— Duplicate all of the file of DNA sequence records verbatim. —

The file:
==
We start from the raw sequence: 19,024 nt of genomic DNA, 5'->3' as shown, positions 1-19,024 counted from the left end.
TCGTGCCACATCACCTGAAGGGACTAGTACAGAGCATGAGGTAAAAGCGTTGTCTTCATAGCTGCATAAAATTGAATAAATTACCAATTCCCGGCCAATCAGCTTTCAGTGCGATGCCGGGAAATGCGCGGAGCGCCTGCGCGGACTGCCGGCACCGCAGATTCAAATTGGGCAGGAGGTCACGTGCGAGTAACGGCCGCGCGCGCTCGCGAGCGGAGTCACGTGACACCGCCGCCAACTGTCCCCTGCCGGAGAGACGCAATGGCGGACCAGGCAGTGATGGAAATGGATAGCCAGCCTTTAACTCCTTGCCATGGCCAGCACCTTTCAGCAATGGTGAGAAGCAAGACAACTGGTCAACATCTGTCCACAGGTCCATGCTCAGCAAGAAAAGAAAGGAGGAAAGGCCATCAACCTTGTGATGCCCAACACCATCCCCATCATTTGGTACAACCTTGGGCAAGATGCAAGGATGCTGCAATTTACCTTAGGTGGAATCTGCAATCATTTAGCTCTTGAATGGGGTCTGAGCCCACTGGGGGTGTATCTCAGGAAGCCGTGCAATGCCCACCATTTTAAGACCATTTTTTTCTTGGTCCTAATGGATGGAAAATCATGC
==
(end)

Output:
We start from the raw sequence: 19,024 nt of genomic DNA, 5'->3' as shown, positions 1-19,024 counted from the left end.
TCGTGCCACATCACCTGAAGGGACTAGTACAGAGCATGAGGTAAAAGCGTTGTCTTCATAGCTGCATAAAATTGAATAAATTACCAATTCCCGGCCAATCAGCTTTCAGTGCGATGCCGGGAAATGCGCGGAGCGCCTGCGCGGACTGCCGGCACCGCAGATTCAAATTGGGCAGGAGGTCACGTGCGAGTAACGGCCGCGCGCGCTCGCGAGCGGAGTCACGTGACACCGCCGCCAACTGTCCCCTGCCGGAGAGACGCAATGGCGGACCAGGCAGTGATGGAAATGGATAGCCAGCCTTTAACTCCTTGCCATGGCCAGCACCTTTCAGCAATGGTGAGAAGCAAGACAACTGGTCAACATCTGTCCACAGGTCCATGCTCAGCAAGAAAAGAAAGGAGGAAAGGCCATCAACCTTGTGATGCCCAACACCATCCCCATCATTTGGTACAACCTTGGGCAAGATGCAAGGATGCTGCAATTTACCTTAGGTGGAATCTGCAATCATTTAGCTCTTGAATGGGGTCTGAGCCCACTGGGGGTGTATCTCAGGAAGCCGTGCAATGCCCACCATTTTAAGACCATTTTTTTCTTGGTCCTAATGGATGGAAAATCATGC